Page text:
## Wednesday, August 22, 2012

### Rubik's Cube: Part 1

How many times have you thought to yourself "Man, I can't believe nobody has used Revit to model a workable Rubik's Cube, my building depends on it!"

Probably just as many times as you have thought "I wish I had some mustard for this ice cream sandwich"

Regardless, I did it anyways (while eating an ice cream sandwich covered in mustard note* not really)
Anyways, if you are not into Rubik's Cubes, but are interested in learning how to paramaterize the rotation of an object in all three directions than you may still be interested.

I started out by modeling a single cubelet of the Rubik's Cube and giving it the appropriate parameters to control its dimensions.  Instead of using a simple square extrusion, I chose to use six sweeps (one for each side) and joined their geometry to create the rounded edges.  I then filled in each segment with an extrusion, each with a different color.

Now that the cubelete is finished it is time to give it the ability to move and rotate, to do this we must first make the component "work plane based" and turn off "always verticle" in the properties window (see below) then save as "Basic Cubelet".  The process we will use to control the movement and rotation of the cubelet, is through the use of nesting the component multiple times each time adding a new movement.  In the end the basic cubelet will be nested four times. (X,Y,Z movement, X rotation, Y rotation, and Z rotation) and linking the parameters between each level.

Next we create a new blank generic model and create a rig to control the movement of the cubelet in the x,y, and z directions.  Now you may think to yourself "Well, thats easy just create a reference plane with a parameter to control the distance."  While this may work in most cases, it doesn't work whe you need to input a negative value.  For that, we need to get a little bit fancy...

I got the method I used from here ---> http://dorevit.blogspot.com/2008/01/offsets-for-families.html

I first created 2 reference planes, one on each side of the centerline I then gave a dimension from the centerline to the right most reference plane and a dimension from the leftmost to the right most (see below)

I then created a new distance parameter called "X" and used formulas to control "Xpos" and "Xneg" (see above) This allows the user to input a positive or negative value and the cublet will move accordingly.  I repeated this process for both the "Y" and "Z" directions and the locked the cubelet to the reference planes.
Now I can control my cubelte's location in all three directions! Hazah!

Now its time for the rotation parameters, make the component "work plane based" and turn off "always verticle" in the properties window and save as "Basic Cubelet-move"and then create a new blank generic model family.  Now we are going to make the rig to control the rotation in the "X" direction.  To do this we are going to use the revolve method so we can have values of both 0º and 360º without the model breaking.  For more info on this method go here:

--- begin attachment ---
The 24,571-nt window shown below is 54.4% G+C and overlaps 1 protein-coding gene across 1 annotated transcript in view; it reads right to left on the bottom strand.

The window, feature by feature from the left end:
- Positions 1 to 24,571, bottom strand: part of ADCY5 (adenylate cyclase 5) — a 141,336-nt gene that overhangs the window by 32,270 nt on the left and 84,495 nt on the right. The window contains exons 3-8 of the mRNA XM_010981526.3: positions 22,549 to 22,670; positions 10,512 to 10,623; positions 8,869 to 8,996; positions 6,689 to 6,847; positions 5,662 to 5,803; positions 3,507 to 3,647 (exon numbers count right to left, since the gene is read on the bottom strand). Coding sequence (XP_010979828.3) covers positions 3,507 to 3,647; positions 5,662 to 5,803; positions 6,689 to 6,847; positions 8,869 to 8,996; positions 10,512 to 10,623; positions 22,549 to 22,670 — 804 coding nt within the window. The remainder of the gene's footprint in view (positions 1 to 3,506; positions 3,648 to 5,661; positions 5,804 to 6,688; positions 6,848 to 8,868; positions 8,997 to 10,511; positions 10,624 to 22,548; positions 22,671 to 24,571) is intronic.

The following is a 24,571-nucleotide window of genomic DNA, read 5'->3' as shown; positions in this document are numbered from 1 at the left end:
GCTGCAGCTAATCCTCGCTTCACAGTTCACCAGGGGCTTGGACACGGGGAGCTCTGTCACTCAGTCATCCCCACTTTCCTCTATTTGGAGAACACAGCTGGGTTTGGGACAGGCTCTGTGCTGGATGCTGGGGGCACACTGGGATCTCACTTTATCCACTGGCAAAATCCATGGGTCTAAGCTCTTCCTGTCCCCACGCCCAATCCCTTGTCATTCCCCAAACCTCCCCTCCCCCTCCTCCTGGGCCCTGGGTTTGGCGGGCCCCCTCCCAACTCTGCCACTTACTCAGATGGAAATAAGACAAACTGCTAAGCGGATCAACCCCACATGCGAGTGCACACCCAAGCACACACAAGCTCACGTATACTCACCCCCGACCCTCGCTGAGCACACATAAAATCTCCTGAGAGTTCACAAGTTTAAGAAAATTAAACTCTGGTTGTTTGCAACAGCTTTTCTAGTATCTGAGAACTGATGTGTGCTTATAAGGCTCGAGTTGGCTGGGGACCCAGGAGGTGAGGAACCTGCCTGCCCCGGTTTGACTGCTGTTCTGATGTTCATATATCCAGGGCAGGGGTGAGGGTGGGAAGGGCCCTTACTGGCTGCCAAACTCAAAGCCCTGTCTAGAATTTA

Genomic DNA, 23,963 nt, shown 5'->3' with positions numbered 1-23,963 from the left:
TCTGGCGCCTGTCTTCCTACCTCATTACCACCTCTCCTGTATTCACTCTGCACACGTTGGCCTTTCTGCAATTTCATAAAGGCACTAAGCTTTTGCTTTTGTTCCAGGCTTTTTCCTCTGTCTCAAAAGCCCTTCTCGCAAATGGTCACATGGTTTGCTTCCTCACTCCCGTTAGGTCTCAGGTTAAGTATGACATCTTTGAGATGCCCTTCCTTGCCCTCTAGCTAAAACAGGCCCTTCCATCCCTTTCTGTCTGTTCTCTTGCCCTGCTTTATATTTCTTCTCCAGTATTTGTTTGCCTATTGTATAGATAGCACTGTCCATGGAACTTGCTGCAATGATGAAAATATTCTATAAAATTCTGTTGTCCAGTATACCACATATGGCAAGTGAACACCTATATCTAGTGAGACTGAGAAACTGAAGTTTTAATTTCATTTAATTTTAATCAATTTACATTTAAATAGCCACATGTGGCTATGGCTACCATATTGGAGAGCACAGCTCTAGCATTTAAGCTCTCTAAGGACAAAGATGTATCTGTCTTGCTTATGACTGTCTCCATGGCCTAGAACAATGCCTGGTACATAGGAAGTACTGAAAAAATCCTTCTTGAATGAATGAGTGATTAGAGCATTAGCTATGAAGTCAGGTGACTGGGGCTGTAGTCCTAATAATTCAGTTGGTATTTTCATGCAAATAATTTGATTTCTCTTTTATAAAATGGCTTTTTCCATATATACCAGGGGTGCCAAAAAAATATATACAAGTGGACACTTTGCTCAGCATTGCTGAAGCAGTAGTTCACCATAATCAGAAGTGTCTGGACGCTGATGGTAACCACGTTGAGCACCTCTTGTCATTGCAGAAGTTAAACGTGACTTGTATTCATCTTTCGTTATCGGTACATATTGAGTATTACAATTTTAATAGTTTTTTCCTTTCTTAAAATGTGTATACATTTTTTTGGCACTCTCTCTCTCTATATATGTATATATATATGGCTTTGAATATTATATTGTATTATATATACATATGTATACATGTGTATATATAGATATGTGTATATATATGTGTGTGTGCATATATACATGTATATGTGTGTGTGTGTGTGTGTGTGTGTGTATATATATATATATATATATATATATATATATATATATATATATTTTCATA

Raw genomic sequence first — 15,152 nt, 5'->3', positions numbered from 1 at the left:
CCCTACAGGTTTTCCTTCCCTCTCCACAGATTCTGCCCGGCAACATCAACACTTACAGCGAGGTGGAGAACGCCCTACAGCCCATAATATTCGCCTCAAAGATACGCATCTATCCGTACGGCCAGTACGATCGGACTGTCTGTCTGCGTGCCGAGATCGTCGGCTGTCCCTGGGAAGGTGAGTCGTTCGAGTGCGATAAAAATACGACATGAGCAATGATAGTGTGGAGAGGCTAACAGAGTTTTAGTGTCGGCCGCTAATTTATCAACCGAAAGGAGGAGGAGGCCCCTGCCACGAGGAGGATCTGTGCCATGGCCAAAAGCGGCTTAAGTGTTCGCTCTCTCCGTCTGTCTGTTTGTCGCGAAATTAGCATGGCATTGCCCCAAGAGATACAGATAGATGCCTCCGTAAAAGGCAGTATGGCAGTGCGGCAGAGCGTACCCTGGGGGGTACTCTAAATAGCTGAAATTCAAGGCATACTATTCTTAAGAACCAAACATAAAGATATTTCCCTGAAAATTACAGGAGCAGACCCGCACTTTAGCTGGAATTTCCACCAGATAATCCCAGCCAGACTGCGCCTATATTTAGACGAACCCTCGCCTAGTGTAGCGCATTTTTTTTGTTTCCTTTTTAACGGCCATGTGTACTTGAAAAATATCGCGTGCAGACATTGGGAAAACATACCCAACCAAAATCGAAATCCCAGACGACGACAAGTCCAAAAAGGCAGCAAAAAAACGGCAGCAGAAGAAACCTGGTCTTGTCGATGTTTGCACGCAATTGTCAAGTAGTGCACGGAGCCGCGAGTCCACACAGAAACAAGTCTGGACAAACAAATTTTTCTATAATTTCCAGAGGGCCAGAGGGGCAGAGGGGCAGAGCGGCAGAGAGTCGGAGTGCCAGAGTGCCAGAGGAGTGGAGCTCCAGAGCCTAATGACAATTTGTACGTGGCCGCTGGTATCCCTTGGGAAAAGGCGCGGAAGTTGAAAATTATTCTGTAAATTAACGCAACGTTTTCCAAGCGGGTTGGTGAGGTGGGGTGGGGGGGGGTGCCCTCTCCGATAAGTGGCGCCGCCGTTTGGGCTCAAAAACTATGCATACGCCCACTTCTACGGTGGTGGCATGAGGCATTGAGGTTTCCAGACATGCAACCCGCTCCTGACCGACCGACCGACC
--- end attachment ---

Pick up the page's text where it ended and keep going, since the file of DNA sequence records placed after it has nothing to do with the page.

Once the rig is complete load in "Basic Cubelet-move" and host it to the approroate face.  Now we need to link the parameters of the loaded family.  To do this we click on the cublet and in the properties window click on the little square to create new parameters (see below)

Now it is time to rinse and repeat, make the component "work plane based" and turn off "always verticle" in the properties window and save as "Basic Cubelet-Xrot"and then create a new blank generic model family. Create a new rotation rig, this time for the "Y" direction using the same steps as before, save that and then finally create a new generic model family for the "Z" direction.

In the end your cubelet model should be five levels deep (Zrot-->Yrot-->Xrot-->Movement-->Basic)

Now it is time to put it all together by creating a new generic model and loading in the Cubelet.
Place the first cube in the center then create a new copy and place it in the same location, then use the X,Y,and Z movement parametrs to put it in the right location (this allows the cubes to rotate around the same center point)

Once all nine 27 cubes are placed you can select the cubes you want to rotate and ajust the rotation parameter to rotate them.

note* this is just Part 1 and comes with some limitations I plan on working on the model further
• The cubelets can only be rotated in the family environment
• The cubelet's rotation gets finicky when rotated multiple times resulting in the user needing to rotate each cubelet individually
For Part 2, I plan on automating the whole thing using many, many "If,Then" statements or possibly using something like dynamo (although I kind of would like to keep it all native to standard Revit). The end version will have the user inputs what side to turn instead of selecting the blocks individually, the end result will let the user "play" with the cube in the project environment and fix the rotation errors

There are probably me efficent ways to go about creating these sort of things so if you have any input don't be afraid to comment!

If you want to check it out hands on you can download it here:

EDIT: Apparently it looks like the "Z" rotation is broken (I think I may have it oriented the same as the "Y" rotation, or I hosted the cubelet wrong), so i'll have to fix that eventually, regardless, you still might find it pretty neat to check out

#### 1 comment:

1. How have you managed to close up the basic cube unit corners? Tried this by nesting each side (sweep with 45deg circle segment profile). The 45deg faces mate properly except the corner gaps